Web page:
St. John's similar definition is found in 2 John 4-6. In his salutation, occupying the first three verses, he refers to "truth" four times; in the following three verses he defines his conception of truth. He declares that he is not urging a new commandment, but one "heard from the beginning" -- that "we should love one another." This, he says, is "walking in truth." "Many deceivers" he says have opposed this law of Christ, denying his coming (in all sufficiency) "in the flesh." Such "go beyond" -- "take the lead" (Emphatic Diaglott and A. R. V. Margin) in excess of this "simplicity in Christ," and the Apostle de­clares that such "have not [the approval, the backing of] God" in their position. But "he that abideth in the doctrine of Christ hath [the approval of] both the Father and the Son." The Apostle concludes: "If any one cometh unto you, and bringeth not this teaching, receive him not into your house, and give him no greeting: for he that giveth him greeting partaketh in his evil works." These are grave and significant words, often overlooked and disregarded!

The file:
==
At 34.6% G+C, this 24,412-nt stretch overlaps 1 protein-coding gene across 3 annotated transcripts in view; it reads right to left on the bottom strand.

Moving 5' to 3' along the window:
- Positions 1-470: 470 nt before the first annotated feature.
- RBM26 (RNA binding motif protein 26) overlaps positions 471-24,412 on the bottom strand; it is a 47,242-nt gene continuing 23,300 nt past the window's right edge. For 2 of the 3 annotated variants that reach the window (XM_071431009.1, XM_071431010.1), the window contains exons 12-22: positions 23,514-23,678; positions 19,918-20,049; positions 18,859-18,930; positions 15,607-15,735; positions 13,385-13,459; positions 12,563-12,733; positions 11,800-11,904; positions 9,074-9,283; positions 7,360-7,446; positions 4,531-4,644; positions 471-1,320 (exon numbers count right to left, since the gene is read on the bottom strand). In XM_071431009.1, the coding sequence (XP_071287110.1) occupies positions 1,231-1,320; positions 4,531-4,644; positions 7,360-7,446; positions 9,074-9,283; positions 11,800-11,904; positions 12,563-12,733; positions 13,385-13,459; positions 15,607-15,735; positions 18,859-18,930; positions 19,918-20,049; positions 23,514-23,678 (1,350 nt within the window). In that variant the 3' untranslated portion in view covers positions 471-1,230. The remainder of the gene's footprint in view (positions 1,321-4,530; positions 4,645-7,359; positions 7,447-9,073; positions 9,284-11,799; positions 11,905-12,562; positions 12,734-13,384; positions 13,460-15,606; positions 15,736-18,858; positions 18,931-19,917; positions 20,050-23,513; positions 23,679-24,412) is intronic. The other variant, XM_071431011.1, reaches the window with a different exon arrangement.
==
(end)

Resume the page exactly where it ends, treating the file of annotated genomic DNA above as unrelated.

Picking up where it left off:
It is a noteworthy fact that the true doctrine of the New -Testament is invariably (forty times) referred to in the singular; whereas the plural, "doctrines," in the Scriptures are always, "of men" or "of devils." This plural appears in but five passages in the New Testament, viz., Matt. 15:9; Mark 7:7; Col. 2:20-22; 1 Tim. 4:1; and Heb. 13:9. Summariz­ing these passages: Our Lord said that the worship of God through -the "doctrines and commandments of men" is "in vain"; the Apostle refers to their ob­servance in the early Church in fleshly ordinances of "touch not, taste not, handle not"; and he warns of their prevalence "in the latter times" as "doctrines of men and of devils. The contrast between -the latter and the "sound doctrine" in its "pattern of sound words," is that the "doctrines" create division in the Body of Christ, scattering the sheep; while the "doctrine" gathers and unites them. "The love of Christ constraineth us -- holds us together -- not the dogmas and creeds of men and devils.